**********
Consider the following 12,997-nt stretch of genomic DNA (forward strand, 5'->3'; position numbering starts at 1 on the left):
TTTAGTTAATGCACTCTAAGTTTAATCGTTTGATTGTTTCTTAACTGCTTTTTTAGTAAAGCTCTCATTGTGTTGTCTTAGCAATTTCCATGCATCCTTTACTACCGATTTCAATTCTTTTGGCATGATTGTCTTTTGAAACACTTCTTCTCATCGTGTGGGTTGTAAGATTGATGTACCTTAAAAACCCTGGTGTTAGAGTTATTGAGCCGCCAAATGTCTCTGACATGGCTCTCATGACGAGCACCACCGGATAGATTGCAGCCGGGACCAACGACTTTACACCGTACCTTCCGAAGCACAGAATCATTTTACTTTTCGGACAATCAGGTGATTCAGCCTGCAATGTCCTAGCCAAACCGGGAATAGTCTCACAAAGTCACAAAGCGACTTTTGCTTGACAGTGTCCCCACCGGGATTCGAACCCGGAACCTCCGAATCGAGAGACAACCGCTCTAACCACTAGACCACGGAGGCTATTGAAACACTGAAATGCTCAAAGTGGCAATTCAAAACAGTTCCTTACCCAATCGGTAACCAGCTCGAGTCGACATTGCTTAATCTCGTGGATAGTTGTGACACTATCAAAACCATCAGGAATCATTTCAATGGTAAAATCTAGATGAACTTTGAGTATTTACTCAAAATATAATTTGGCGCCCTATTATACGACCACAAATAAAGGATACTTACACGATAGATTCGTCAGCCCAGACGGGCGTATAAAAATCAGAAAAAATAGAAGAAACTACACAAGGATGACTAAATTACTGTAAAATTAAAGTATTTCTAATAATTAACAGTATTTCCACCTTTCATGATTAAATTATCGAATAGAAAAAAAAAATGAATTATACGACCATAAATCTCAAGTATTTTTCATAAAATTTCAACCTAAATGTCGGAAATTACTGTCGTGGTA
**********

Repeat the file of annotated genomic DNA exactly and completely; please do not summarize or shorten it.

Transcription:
Consider the following 12,997-nt stretch of genomic DNA (forward strand, 5'->3'; position numbering starts at 1 on the left):
TTTAGTTAATGCACTCTAAGTTTAATCGTTTGATTGTTTCTTAACTGCTTTTTTAGTAAAGCTCTCATTGTGTTGTCTTAGCAATTTCCATGCATCCTTTACTACCGATTTCAATTCTTTTGGCATGATTGTCTTTTGAAACACTTCTTCTCATCGTGTGGGTTGTAAGATTGATGTACCTTAAAAACCCTGGTGTTAGAGTTATTGAGCCGCCAAATGTCTCTGACATGGCTCTCATGACGAGCACCACCGGATAGATTGCAGCCGGGACCAACGACTTTACACCGTACCTTCCGAAGCACAGAATCATTTTACTTTTCGGACAATCAGGTGATTCAGCCTGCAATGTCCTAGCCAAACCGGGAATAGTCTCACAAAGTCACAAAGCGACTTTTGCTTGACAGTGTCCCCACCGGGATTCGAACCCGGAACCTCCGAATCGAGAGACAACCGCTCTAACCACTAGACCACGGAGGCTATTGAAACACTGAAATGCTCAAAGTGGCAATTCAAAACAGTTCCTTACCCAATCGGTAACCAGCTCGAGTCGACATTGCTTAATCTCGTGGATAGTTGTGACACTATCAAAACCATCAGGAATCATTTCAATGGTAAAATCTAGATGAACTTTGAGTATTTACTCAAAATATAATTTGGCGCCCTATTATACGACCACAAATAAAGGATACTTACACGATAGATTCGTCAGCCCAGACGGGCGTATAAAAATCAGAAAAAATAGAAGAAACTACACAAGGATGACTAAATTACTGTAAAATTAAAGTATTTCTAATAATTAACAGTATTTCCACCTTTCATGATTAAATTATCGAATAGAAAAAAAAAATGAATTATACGACCATAAATCTCAAGTATTTTTCATAAAATTTCAACCTAAATGTCGGAAATTACTGTCGTGGTA